There are some grumblings about the slow final quarter from Medina Spirit in the Shared Belief, but a slow finish is reasonable as long as he ran fast in the early part of the race. Considering the opening quarter 22.52, Medina Spirit had a right to get tired. A slow finish does not always mean a bad race, especially with pacesetters. They "win" the race before mid-stretch by opening up. 

Plus, he won by 1 1/4 lengths Sunday over a solid group of runners for an ungraded stakes race, including the Santa Anita Derby (G1) winner Rock Your World, the recent Iowa Derby winner Stilleto Boy and two promising Doug O’Neill trained 3-year-olds in The Great One and Team Merchants.

When an ungraded stakes race for $100k contains both the Kentucky Derby and Santa Anita Derby winner, it is a great race for the level.

From only a race analysis standpoint, there is no reason to doubt Medina Spirit as a legitimate contender at the top level moving forward. In eight career starts, this colt shows four wins and eight top-three finishes. Expect him to move forward off the 100 Beyer Figure wherever he starts next.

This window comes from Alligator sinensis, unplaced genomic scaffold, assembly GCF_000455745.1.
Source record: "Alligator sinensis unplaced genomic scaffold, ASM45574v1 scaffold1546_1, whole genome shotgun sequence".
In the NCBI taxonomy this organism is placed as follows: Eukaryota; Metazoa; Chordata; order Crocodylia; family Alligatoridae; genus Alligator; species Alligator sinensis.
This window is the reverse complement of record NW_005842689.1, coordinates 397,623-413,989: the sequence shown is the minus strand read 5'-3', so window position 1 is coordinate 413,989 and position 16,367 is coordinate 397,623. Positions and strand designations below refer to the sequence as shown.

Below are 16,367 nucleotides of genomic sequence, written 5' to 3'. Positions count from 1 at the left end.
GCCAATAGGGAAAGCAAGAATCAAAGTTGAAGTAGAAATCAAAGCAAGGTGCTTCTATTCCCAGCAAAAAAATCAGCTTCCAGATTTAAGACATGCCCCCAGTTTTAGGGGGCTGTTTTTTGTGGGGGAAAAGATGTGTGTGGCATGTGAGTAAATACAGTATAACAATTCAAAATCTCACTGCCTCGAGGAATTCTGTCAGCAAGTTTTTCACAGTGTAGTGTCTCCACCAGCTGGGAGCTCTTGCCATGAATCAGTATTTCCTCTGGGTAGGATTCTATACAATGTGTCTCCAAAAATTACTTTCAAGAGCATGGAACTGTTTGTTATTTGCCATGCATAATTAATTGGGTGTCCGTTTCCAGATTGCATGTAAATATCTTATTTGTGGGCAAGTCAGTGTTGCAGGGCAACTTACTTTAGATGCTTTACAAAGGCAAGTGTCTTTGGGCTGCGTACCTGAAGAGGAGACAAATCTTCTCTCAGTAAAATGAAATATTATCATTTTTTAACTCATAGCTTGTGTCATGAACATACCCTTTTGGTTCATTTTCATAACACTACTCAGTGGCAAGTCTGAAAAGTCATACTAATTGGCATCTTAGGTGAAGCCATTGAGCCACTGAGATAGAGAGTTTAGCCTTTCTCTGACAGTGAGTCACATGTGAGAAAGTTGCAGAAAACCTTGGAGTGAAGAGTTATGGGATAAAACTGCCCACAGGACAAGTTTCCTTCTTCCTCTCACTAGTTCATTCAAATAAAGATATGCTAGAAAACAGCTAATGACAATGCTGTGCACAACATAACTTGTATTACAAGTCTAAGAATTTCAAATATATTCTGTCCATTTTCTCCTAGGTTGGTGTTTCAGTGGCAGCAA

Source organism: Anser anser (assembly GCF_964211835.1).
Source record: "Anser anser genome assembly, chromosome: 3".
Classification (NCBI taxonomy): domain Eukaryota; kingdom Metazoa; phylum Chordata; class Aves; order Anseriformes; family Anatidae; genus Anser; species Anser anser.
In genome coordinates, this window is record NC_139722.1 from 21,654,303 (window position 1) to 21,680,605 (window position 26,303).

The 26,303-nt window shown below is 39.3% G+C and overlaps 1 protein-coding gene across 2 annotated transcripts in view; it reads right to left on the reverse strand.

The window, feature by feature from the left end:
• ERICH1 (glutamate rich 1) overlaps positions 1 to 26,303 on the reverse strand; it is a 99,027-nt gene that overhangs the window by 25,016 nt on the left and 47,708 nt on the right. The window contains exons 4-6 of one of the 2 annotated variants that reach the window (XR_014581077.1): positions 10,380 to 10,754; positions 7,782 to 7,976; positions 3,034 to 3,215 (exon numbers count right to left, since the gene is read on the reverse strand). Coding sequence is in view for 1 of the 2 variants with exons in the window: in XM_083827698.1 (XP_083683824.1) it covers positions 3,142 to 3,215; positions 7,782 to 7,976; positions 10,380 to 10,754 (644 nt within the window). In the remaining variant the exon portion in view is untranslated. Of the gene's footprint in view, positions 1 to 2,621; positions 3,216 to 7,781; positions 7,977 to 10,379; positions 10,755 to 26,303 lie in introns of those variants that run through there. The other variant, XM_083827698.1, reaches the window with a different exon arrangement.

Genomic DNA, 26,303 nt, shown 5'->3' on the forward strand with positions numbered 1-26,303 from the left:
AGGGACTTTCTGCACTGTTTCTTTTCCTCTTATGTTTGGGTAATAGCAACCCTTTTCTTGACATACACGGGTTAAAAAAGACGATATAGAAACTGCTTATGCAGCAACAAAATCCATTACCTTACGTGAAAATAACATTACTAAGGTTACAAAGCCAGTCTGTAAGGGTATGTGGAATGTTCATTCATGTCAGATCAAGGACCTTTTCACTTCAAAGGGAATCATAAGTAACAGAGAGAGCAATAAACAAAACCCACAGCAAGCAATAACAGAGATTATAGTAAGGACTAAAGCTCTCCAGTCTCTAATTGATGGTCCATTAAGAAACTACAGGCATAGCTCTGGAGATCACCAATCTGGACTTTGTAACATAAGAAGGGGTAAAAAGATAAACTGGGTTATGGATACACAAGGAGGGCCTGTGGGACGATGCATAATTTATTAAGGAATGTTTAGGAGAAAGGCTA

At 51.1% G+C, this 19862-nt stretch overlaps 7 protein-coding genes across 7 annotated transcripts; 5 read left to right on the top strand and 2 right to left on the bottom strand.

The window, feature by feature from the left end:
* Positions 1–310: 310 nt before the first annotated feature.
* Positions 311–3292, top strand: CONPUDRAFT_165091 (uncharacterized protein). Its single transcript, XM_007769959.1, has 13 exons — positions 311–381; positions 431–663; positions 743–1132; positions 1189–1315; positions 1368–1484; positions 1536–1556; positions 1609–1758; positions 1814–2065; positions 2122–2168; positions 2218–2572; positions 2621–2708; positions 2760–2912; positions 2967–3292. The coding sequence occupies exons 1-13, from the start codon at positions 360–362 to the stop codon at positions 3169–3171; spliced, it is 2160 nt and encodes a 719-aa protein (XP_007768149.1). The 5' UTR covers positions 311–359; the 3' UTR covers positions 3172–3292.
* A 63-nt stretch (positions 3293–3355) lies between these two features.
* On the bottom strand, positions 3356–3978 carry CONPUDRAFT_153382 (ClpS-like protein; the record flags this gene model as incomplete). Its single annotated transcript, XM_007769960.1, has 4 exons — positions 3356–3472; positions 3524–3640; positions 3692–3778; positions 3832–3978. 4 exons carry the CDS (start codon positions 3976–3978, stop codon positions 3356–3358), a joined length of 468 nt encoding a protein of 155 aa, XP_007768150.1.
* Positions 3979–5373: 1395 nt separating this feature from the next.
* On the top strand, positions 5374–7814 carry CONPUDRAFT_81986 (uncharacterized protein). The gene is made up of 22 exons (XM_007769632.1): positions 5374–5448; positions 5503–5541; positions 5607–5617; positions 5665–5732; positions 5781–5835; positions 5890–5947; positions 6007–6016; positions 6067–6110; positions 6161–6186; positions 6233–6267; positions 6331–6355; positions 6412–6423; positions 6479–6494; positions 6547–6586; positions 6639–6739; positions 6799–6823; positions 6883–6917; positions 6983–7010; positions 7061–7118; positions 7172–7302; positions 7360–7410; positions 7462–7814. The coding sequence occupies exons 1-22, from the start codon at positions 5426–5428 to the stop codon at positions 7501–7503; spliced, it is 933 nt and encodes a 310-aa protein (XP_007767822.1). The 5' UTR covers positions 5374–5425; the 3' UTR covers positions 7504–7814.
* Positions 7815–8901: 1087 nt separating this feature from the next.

Should Rock Your World return to turf?

Here is a separate conversation on Rock Your World.

When this colt made the switch to dirt in the Santa Anita Derby and won, some observed that he took advantage of a biased track. As time goes on, it does look like his Grade 1 win was the product a great trip.

His bad start is notable in the Kentucky Derby, but he never tried to make a significant move forward once he started running in the clear. Then in the Belmont Stakes, Rock Your World was cooked while trying to chase Hot Rod Charlie through grueling opening fractions. Although the Belmont Stakes effort is not terrible and neither is his runner-up in the Shared Belief, maybe dirt is not for him.

Rock Your World broke his maiden by 1 3/4 lengths in a turf sprint and then won the Pasadena Stakes by 2 1/4 lengths. On turf, those are great winning margins as each length is more significant in terms of handicapping. Turf racing tends to lead to clustered finishes and small margins between horses, which means two or three lengths is arguably a dominant margin.